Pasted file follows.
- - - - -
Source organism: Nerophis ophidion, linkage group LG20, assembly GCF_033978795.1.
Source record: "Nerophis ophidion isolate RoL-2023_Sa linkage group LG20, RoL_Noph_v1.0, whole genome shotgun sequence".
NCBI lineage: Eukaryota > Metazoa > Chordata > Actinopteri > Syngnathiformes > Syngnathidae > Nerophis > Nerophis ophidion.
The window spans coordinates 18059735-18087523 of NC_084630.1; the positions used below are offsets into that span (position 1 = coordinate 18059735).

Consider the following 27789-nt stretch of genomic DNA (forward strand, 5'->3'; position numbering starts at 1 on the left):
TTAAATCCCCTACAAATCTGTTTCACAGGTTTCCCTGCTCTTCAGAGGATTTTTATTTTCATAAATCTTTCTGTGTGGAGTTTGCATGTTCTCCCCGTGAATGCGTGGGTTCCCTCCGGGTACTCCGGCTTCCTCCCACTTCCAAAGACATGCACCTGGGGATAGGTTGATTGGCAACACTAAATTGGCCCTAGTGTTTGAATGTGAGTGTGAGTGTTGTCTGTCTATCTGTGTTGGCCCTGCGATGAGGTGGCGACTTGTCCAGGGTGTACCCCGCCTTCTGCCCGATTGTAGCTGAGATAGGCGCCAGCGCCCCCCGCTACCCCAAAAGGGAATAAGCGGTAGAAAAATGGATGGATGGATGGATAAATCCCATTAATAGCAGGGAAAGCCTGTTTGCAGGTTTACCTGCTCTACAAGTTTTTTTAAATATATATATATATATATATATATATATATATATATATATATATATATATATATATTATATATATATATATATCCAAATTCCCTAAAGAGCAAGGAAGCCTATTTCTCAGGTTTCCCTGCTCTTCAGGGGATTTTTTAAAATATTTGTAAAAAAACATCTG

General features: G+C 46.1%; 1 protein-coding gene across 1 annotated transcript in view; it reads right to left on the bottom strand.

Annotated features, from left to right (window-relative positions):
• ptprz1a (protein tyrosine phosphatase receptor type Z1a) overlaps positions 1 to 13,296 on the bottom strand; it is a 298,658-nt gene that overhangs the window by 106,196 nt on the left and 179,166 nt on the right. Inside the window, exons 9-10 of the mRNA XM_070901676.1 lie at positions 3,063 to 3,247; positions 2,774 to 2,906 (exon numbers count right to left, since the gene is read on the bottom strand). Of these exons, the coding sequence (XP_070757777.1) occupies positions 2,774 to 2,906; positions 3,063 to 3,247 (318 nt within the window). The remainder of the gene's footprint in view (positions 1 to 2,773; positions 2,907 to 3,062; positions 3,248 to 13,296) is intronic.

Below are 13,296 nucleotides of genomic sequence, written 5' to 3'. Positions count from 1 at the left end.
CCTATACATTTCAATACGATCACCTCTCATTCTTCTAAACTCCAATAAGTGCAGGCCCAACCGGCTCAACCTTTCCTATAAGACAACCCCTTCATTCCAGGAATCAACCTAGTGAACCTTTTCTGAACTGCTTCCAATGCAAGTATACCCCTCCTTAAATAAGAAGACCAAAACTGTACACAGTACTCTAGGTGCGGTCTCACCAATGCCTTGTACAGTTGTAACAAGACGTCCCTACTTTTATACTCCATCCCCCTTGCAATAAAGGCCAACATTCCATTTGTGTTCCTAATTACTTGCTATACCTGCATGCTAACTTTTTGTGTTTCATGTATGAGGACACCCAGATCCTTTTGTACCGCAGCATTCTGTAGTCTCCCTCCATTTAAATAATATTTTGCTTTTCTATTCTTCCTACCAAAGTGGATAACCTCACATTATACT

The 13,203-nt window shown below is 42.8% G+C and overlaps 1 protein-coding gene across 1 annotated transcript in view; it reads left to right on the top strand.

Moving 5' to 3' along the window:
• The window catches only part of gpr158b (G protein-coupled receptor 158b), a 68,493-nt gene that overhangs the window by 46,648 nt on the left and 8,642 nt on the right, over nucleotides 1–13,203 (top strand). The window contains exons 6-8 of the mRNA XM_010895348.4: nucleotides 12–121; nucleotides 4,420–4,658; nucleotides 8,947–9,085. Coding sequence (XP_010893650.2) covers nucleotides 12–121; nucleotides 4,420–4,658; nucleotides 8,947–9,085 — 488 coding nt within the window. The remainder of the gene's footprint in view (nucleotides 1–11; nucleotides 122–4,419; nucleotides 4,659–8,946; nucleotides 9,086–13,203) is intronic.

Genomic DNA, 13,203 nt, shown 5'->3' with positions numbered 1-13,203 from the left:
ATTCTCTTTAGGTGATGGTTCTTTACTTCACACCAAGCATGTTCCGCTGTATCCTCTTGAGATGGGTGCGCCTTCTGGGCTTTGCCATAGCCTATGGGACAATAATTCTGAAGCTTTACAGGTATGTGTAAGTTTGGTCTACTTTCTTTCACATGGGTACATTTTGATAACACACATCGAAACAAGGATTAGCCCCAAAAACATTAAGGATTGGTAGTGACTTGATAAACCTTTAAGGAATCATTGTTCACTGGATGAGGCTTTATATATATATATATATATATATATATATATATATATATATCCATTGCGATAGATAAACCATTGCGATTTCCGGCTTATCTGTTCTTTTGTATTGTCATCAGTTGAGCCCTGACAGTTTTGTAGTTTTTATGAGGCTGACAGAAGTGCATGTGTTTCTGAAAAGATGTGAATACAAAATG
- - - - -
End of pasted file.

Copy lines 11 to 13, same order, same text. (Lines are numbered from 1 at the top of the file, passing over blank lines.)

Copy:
CCTATACATTTCAATACGATCACCTCTCATTCTTCTAAACTCCAATAAGTGCAGGCCCAACCGGCTCAACCTTTCCTATAAGACAACCCCTTCATTCCAGGAATCAACCTAGTGAACCTTTTCTGAACTGCTTCCAATGCAAGTATACCCCTCCTTAAATAAGAAGACCAAAACTGTACACAGTACTCTAGGTGCGGTCTCACCAATGCCTTGTACAGTTGTAACAAGACGTCCCTACTTTTATACTCCATCCCCCTTGCAATAAAGGCCAACATTCCATTTGTGTTCCTAATTACTTGCTATACCTGCATGCTAACTTTTTGTGTTTCATGTATGAGGACACCCAGATCCTTTTGTACCGCAGCATTCTGTAGTCTCCCTCCATTTAAATAATATTTTGCTTTTCTATTCTTCCTACCAAAGTGGATAACCTCACATTATACT

The 13,203-nt window shown below is 42.8% G+C and overlaps 1 protein-coding gene across 1 annotated transcript in view; it reads left to right on the top strand.

Moving 5' to 3' along the window: